Skin care

10 Eco-friendly Skincare Tips to Live By

Skincare and beauty products are two of my favorite things about which to get bloggy. I am also a big mouth when it comes to being as natural as you can be within the confines of your life and budget. Many of the “eco-friendly” tips out there involve a lot of money on the front end…composting, water saving toilets, solar panels, even gardening. I wanted to try to compile a list of things you can do that are either free, or relatively inexpensive on the front end. Saving the Earth is hugely important, but for most of us, feeding out family comes first. You may not be able to save up, or put by for an electric car any time soon, but you can…

  1. Check the Package- When shopping for beauty products, even if you don’t always go with eco-friendly companies, you can still seek out eco-friendly packaging. Look for companies that use cardboard and paper, washi (paper) tape instead of shrink wrap (like yours truly), or hemp, jute, or burlap bags. If your favorite brand uses plastic or compound packaging, take a moment to separate it, and place the paper and cardboard in the recycling. (this goes for TP tubes, pill bottles, applicators, and empties as well.) You might even consider putting a small recycling bin in your bathroom if, like at my house, the walk to the kitchen is just too much of a hassle.
  2. Avoid Micro-beads- I am all for exfoliating, but not at the cost of clean water. Microbeads are polyethylene spheres used in tons of beauty products like face scrubs, nail polish, and even toothpaste. They are so small that they cannot be filtered by water treatment plants, and that is causing some huge problems. As an alternative consider scrubs that use salt, sugar, or ground nutshells. There is a rising trends of scrubs with “micro-crystals.” The eco-jury is still out on these. Some companies use sodium, which is fine, but many are using ultrafine silica, which is non-biodegradable, does not dissolve in water, and may end up being just as big of a problem as microbeads. Read your labels, folks.
  3. Cup-Up– This one goes out to all the ladies… Imagine a life without tampons, pads, and the tons upon tons of packaging/trash that they create each year. Seriously– it is possible. Menstrual cups have been around for eons, but due to cultural shame, some brilliant ad executives, and a whole slew of other social neurosis, they have fallen out of favor. Thanks to the upsurge in environmental consciousness, they are making a creeping comeback. They can range in price anywhere between $10 at the low end and $40 at the high end. But there are a lot of in-between options, and considering that they last for years, the price is beyond worth it. Confused by pricing and sizing? There are even groups and websites devoted to helping you learn how to use alternative products, love your body, and join in the dialog with other women who may have issues or questions similar to your own. It might not be for everyone, but if you’re interested those are some places to start. If a cup seems like too much of a change for you, there are also companies like Glad Rags that offer reusable pad options, or there are some pretty great DIY tutorials out there.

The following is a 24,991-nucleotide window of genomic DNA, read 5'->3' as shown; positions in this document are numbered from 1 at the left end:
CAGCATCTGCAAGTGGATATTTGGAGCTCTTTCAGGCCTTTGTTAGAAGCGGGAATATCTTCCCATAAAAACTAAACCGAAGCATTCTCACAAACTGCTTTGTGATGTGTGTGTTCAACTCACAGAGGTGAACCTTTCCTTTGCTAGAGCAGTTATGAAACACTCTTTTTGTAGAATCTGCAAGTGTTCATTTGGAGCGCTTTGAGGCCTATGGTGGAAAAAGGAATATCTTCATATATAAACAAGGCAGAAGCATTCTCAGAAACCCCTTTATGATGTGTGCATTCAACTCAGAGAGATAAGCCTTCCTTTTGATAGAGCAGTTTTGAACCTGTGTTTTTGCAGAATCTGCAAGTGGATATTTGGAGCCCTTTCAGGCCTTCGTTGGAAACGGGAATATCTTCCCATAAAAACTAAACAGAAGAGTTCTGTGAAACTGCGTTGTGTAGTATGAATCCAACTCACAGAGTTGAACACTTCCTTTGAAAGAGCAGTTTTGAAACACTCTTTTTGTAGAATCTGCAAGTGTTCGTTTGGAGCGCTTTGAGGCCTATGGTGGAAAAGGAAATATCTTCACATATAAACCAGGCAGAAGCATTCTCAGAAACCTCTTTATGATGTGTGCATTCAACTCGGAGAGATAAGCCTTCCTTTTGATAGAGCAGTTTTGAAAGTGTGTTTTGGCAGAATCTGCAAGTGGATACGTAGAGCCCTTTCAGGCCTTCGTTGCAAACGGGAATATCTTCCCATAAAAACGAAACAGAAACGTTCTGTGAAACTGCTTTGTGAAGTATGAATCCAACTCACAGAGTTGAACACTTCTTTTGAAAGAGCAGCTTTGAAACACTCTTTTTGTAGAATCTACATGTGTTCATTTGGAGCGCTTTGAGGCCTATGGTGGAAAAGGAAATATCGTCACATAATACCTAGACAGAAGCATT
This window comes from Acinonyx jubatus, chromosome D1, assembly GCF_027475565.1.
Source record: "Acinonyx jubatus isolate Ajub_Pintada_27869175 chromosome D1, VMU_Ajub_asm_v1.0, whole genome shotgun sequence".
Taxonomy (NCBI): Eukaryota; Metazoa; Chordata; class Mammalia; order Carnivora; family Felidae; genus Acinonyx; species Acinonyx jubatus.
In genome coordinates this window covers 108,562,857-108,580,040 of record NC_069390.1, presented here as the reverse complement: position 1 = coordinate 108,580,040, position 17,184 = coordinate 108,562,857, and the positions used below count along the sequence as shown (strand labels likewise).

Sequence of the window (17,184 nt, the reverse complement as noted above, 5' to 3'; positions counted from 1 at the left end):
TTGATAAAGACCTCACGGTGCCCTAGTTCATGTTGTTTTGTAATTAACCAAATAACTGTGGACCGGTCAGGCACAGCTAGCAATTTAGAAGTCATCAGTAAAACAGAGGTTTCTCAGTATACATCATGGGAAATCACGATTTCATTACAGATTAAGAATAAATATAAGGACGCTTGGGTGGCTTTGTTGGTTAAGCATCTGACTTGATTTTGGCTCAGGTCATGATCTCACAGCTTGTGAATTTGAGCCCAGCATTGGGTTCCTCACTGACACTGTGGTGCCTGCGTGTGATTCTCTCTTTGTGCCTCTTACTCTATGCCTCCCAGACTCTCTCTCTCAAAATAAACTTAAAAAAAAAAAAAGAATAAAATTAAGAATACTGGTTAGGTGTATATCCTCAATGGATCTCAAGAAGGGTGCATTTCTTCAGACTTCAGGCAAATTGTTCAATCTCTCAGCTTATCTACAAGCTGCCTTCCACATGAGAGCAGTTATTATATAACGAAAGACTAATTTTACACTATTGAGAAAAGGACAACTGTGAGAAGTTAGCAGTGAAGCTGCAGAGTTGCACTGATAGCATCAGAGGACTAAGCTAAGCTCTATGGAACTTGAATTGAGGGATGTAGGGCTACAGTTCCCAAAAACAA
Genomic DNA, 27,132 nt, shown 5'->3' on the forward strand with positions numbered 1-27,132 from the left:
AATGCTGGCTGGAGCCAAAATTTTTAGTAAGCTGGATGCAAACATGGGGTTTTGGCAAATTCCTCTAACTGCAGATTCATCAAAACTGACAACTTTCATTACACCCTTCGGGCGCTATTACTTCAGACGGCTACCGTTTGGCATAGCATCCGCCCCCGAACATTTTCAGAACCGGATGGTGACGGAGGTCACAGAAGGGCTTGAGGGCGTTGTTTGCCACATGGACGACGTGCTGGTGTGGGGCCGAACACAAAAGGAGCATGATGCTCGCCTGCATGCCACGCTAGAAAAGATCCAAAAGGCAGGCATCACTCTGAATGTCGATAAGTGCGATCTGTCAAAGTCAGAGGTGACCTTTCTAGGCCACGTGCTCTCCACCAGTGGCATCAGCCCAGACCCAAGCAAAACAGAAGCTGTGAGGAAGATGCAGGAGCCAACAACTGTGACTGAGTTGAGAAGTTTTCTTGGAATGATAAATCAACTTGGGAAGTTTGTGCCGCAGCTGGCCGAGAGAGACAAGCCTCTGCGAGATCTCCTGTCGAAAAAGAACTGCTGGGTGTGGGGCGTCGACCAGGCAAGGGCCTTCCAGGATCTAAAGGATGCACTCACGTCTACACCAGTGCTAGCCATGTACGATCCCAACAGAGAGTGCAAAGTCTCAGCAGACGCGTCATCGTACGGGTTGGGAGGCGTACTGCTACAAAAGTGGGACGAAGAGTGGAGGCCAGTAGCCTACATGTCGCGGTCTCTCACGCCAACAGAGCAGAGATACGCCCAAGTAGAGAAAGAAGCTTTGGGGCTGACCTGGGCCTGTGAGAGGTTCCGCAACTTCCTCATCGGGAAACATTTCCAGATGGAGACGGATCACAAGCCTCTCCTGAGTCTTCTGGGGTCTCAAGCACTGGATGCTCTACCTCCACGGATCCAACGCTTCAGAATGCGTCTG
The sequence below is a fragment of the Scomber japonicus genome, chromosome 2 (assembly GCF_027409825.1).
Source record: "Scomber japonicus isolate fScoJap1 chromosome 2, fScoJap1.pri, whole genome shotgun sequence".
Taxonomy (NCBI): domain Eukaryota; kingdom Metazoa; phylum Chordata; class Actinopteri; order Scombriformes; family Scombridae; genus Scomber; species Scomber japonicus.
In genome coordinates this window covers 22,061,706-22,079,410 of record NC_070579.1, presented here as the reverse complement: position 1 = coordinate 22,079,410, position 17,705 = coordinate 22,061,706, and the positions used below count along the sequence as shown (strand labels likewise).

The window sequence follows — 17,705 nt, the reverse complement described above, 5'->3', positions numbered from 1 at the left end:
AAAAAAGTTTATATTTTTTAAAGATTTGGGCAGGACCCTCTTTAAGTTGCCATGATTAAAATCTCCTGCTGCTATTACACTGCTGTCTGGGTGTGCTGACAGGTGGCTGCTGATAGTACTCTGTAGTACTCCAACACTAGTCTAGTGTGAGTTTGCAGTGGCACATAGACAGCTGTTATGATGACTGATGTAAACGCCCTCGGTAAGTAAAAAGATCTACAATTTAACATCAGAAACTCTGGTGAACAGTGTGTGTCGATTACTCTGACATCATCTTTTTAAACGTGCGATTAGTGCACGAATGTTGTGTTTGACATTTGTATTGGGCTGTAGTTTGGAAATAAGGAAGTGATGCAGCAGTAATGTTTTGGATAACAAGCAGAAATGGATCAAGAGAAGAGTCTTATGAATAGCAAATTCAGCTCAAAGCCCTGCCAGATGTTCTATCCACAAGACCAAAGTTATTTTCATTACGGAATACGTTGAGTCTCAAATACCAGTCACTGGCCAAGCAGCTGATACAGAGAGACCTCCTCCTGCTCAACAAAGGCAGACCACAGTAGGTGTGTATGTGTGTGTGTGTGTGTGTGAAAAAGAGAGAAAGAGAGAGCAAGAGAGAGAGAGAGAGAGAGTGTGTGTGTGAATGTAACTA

4. The Soap Cycle- Soap. Americans are obsessed with it. At my local Target, there are literally 4 1/2 isles dedicated to soap and soap-like products. It is madness. Once again, the sheer volume of packaging, plastic, and waste that goes into this business is absurd. Here’s a tip to save money, and be more enviro-conscious. Find a soap bottle that you love, and buy it. I’m not talking about a fancy West Elm block of cypress hollowed by blind monks that’ll run you $80 on sale. I mean one of the foamer-topped plastic ones that you get at the drugstore. Target had these gorgeous Orla Kiley bottles last year. You want the tops that make the foamy goodness, like the ones on the bottles with the green leaves, and the pears. Find a soap smell that you like. I am partial to Target’s Method brand. Get a large bottle, or refill pack of that soap. When you run out of your foamy soap, unscrew the lid, pour in 1/4 a cup of the refill soap, fill the rest with water, screw the lid back on and gently tilt to mix. Huzzah! A whole new bottle of foamy soap for a fraction of the cost. Yeah, foamy soap is basically just regular soap with a ton of water added, and a special top. Feel kind of cheated? I did too…but now you know! (And I hear that “knowing” is about 50% of the fight…or something like that.)